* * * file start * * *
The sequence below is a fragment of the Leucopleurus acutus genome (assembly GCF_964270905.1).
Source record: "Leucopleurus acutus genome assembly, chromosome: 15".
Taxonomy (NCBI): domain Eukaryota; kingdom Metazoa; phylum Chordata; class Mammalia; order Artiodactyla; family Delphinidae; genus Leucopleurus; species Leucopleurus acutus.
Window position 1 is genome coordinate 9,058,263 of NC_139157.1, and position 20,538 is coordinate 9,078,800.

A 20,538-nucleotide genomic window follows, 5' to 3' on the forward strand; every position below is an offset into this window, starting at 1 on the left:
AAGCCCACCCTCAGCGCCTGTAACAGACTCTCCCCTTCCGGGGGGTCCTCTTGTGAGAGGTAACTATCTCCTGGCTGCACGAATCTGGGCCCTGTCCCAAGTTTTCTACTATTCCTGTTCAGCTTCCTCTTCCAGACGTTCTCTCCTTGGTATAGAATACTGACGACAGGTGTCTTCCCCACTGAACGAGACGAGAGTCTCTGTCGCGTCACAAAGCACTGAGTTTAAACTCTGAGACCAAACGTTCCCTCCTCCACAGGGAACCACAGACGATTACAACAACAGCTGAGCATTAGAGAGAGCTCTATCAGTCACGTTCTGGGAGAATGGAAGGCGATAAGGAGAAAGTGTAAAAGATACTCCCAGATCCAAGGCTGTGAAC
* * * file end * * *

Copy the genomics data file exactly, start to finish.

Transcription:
The sequence below is a fragment of the Leucopleurus acutus genome (assembly GCF_964270905.1).
Source record: "Leucopleurus acutus genome assembly, chromosome: 15".
Taxonomy (NCBI): domain Eukaryota; kingdom Metazoa; phylum Chordata; class Mammalia; order Artiodactyla; family Delphinidae; genus Leucopleurus; species Leucopleurus acutus.
Window position 1 is genome coordinate 9,058,263 of NC_139157.1, and position 20,538 is coordinate 9,078,800.

A 20,538-nucleotide genomic window follows, 5' to 3' on the forward strand; every position below is an offset into this window, starting at 1 on the left:
AAGCCCACCCTCAGCGCCTGTAACAGACTCTCCCCTTCCGGGGGGTCCTCTTGTGAGAGGTAACTATCTCCTGGCTGCACGAATCTGGGCCCTGTCCCAAGTTTTCTACTATTCCTGTTCAGCTTCCTCTTCCAGACGTTCTCTCCTTGGTATAGAATACTGACGACAGGTGTCTTCCCCACTGAACGAGACGAGAGTCTCTGTCGCGTCACAAAGCACTGAGTTTAAACTCTGAGACCAAACGTTCCCTCCTCCACAGGGAACCACAGACGATTACAACAACAGCTGAGCATTAGAGAGAGCTCTATCAGTCACGTTCTGGGAGAATGGAAGGCGATAAGGAGAAAGTGTAAAAGATACTCCCAGATCCAAGGCTGTGAAC